- Increases in U.S. interest rates associated with higher inflation expectations or, especially, the perception that the Fed has shifted toward a more aggressive policy are likely to lead to more adverse spillovers on emerging and developing economies than when higher interest rates are the result of improved prospects for the U.S. economy. When U.S. interest rates rise because of a reaction shock or an inflation shock there is not an accompanying increase in U.S. income (which would draw in more exports from emerging and developing economies) as opposed to an increase in U.S. interest rates due to a real shock that raises prospects for U.S. growth. Using historical data, the World Bank study estimated that, for the average emerging market/developing economy, the probability of facing a financial crisis in a given year from 1985 to 2018 was 3½ percent. But the study estimated that the probability of a crisis almost doubled, to about 6½ percent, when the 2-year yields in the U.S. increased by 25 basis points because of market expectations of a shift toward more aggressive Fed policy. By comparison, the impact of an increase in interest rates due to improved prospects for the U.S. economy did not materially affect the likelihood of currency crises in emerging markets and developing economies.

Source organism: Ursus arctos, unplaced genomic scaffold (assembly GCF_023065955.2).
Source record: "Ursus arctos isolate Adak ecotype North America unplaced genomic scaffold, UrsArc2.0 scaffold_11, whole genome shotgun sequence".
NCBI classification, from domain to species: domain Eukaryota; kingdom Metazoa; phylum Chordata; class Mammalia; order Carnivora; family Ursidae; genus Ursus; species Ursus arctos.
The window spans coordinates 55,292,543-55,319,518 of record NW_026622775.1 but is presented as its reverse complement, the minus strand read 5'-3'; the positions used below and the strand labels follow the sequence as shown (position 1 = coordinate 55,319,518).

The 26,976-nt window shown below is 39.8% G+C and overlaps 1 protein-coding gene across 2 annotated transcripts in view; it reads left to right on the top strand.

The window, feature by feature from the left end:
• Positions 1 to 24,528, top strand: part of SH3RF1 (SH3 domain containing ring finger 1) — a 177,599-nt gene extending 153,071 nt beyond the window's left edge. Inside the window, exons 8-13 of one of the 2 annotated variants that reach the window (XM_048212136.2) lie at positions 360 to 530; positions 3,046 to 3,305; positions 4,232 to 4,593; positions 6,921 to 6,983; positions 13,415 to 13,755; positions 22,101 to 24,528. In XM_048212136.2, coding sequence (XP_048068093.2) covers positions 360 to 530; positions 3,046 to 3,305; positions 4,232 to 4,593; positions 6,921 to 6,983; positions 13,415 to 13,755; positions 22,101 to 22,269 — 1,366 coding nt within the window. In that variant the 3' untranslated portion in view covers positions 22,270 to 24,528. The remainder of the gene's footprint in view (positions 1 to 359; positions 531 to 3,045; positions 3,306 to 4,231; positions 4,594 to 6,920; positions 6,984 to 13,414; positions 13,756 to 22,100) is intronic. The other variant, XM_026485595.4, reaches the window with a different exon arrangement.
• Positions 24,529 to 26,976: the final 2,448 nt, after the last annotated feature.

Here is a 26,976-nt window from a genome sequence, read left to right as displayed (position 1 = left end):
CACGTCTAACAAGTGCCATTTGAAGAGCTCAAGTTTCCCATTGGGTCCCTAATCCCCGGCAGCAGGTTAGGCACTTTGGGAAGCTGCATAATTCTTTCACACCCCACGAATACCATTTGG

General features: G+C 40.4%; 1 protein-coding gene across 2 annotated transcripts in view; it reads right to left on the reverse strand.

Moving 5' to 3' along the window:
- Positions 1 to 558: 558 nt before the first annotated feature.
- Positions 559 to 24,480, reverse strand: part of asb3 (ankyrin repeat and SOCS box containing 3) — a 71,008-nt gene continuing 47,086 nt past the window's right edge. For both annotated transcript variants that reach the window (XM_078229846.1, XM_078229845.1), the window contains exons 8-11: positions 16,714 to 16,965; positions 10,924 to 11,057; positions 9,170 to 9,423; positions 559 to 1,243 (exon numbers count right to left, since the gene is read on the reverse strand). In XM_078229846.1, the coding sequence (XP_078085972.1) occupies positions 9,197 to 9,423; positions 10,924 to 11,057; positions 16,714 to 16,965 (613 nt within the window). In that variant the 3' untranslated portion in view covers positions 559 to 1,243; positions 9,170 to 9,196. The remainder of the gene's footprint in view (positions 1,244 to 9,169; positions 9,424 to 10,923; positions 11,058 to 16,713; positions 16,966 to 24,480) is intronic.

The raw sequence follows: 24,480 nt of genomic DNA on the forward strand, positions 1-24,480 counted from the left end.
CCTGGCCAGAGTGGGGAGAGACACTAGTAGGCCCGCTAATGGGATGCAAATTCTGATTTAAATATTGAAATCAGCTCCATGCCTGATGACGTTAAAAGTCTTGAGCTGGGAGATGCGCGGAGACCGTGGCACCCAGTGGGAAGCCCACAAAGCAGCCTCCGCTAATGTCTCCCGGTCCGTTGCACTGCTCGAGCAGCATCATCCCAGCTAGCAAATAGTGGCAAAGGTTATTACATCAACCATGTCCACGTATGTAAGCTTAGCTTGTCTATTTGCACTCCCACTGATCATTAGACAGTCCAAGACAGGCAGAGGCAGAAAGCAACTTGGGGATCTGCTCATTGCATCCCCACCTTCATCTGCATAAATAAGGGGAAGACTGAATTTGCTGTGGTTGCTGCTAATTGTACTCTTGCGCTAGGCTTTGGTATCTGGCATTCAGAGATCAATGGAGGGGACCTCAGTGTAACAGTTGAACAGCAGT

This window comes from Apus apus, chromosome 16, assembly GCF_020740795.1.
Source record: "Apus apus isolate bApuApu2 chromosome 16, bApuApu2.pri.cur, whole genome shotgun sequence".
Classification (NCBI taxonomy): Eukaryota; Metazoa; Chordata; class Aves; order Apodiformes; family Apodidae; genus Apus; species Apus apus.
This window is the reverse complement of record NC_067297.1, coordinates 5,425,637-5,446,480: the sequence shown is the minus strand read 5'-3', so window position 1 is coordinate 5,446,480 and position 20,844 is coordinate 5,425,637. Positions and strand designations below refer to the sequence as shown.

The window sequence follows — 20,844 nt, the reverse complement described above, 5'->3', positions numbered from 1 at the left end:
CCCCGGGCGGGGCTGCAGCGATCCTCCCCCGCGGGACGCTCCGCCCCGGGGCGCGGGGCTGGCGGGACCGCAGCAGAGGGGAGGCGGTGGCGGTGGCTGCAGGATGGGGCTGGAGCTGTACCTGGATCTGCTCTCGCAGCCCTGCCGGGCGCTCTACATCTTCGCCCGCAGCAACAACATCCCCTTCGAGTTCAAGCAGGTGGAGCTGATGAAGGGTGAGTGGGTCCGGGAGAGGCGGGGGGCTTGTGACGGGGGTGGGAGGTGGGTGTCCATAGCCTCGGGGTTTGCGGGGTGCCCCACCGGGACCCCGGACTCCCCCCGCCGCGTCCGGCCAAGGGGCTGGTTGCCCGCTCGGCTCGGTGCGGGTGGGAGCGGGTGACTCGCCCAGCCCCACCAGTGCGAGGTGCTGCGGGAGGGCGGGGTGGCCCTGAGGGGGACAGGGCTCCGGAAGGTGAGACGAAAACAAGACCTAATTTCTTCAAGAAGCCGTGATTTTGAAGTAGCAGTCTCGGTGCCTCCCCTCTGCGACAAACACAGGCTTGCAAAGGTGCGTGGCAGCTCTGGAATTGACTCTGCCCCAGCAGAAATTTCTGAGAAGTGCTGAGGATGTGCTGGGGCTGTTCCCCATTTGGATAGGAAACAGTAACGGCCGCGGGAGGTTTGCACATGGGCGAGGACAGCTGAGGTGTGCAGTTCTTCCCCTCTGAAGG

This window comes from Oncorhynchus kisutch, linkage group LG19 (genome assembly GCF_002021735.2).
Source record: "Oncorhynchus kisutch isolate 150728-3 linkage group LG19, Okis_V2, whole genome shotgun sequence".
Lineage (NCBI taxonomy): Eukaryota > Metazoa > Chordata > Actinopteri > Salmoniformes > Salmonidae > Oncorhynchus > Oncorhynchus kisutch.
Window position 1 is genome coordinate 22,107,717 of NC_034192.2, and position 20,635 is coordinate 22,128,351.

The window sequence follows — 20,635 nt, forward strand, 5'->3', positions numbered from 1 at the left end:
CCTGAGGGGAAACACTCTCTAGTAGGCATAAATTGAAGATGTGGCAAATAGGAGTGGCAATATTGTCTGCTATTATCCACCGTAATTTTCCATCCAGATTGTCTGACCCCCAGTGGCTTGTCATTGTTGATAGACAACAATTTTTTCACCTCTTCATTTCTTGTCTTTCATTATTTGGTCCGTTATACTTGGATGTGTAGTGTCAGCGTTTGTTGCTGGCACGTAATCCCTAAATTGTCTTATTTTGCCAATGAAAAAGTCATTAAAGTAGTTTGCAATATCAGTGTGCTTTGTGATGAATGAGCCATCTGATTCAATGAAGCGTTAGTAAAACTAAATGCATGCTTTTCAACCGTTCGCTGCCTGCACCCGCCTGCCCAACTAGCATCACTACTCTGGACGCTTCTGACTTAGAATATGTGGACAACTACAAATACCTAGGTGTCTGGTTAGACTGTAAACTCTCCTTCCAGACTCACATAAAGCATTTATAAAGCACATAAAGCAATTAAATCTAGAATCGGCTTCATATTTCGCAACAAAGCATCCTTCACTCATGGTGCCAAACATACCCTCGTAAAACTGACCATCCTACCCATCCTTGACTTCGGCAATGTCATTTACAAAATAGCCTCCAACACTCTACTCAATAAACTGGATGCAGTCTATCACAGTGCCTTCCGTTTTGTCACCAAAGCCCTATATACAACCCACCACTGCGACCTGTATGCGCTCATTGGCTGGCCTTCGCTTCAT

- The extent to which particular emerging market and developing countries are affected by rising U.S. interest rates differs with existing conditions in these countries. Countries that have higher levels of sovereign debt are more vulnerable to adverse outcomes arising from an increase in U.S. interest rates because the cost of their debt burden is larger with higher interest rates and a weaker currency. Countries that pay a higher premium for borrowing, as reflected by a higher interest rate spread between their sovereign debt and safer assets, or by a lower credit rating, are also more vulnerable because of a proportionally bigger reduction in willingness to hold risky assets. Initial macroeconomic conditions matter as well. Countries with larger budget deficits have less fiscal space to offset downturns and are therefore more vulnerable. Countries with larger trade deficits are at greater risk of larger currency depreciations. There are greater vulnerabilities in countries that have less developed (and therefore more unstable) financial markets, as well as lower levels of political stability and less robust institutions. World Bank research estimates suggest that for any given increase in U.S. interest rates driven by reaction shocks, more vulnerable economies tend to experience local-currency yield increases that are almost twice as large as those in less-vulnerable economies. The estimated likelihood of financial crises is also higher in these more vulnerable economies.